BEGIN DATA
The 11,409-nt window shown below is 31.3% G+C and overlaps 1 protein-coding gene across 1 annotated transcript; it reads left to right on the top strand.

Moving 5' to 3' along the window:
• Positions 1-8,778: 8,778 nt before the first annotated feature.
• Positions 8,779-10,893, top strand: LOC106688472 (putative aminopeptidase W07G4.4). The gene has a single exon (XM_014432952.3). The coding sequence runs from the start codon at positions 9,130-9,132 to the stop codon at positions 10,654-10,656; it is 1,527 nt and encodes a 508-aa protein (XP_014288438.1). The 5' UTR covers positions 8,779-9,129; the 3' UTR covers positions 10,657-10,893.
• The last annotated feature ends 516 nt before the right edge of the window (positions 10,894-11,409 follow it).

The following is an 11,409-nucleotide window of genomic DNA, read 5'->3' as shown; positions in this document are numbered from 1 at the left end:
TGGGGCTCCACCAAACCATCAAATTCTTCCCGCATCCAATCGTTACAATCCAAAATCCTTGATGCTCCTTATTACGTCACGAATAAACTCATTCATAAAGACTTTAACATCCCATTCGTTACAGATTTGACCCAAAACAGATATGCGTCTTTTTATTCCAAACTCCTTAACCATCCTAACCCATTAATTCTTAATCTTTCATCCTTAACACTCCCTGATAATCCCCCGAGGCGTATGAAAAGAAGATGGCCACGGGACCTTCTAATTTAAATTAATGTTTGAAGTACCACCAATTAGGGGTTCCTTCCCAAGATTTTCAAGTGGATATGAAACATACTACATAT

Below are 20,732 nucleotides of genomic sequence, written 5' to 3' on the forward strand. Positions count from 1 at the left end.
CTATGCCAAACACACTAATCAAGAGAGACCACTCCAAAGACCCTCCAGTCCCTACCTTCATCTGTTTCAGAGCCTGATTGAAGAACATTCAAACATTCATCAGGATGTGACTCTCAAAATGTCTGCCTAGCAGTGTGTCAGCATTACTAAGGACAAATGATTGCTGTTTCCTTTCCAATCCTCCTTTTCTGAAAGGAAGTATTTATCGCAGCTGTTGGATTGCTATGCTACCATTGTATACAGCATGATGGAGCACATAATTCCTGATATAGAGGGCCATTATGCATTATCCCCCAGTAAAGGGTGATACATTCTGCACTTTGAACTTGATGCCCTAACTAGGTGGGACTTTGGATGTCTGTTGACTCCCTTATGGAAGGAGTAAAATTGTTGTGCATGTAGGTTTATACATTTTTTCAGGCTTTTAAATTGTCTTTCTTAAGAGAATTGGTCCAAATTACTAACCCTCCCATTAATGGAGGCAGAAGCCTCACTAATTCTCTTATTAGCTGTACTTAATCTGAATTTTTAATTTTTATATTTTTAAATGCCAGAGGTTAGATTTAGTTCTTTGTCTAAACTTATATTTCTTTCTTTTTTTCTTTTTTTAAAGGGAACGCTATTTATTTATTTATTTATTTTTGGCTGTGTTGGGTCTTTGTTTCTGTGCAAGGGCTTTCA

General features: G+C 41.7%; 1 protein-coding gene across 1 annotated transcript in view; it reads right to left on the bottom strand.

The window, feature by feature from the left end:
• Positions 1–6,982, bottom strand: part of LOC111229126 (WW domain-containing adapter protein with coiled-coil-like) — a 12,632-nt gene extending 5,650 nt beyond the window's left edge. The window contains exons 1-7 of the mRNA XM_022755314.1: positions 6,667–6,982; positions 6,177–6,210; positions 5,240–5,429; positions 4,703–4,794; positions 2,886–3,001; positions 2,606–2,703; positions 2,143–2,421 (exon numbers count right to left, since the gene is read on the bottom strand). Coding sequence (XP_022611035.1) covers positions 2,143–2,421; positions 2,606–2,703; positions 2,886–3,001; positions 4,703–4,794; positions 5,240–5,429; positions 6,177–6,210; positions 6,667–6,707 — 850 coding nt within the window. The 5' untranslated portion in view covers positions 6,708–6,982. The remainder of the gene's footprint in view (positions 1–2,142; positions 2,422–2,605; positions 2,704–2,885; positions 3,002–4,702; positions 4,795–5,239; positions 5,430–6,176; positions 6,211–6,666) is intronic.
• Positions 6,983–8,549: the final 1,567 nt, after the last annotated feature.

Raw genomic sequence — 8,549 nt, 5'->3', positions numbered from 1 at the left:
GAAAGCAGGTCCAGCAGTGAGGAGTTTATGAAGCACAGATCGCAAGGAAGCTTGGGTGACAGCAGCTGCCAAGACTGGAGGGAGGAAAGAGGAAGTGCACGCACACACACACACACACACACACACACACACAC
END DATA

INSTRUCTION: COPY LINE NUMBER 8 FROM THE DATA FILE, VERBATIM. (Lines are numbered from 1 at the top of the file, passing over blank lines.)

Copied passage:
Below are 20,732 nucleotides of genomic sequence, written 5' to 3' on the forward strand. Positions count from 1 at the left end.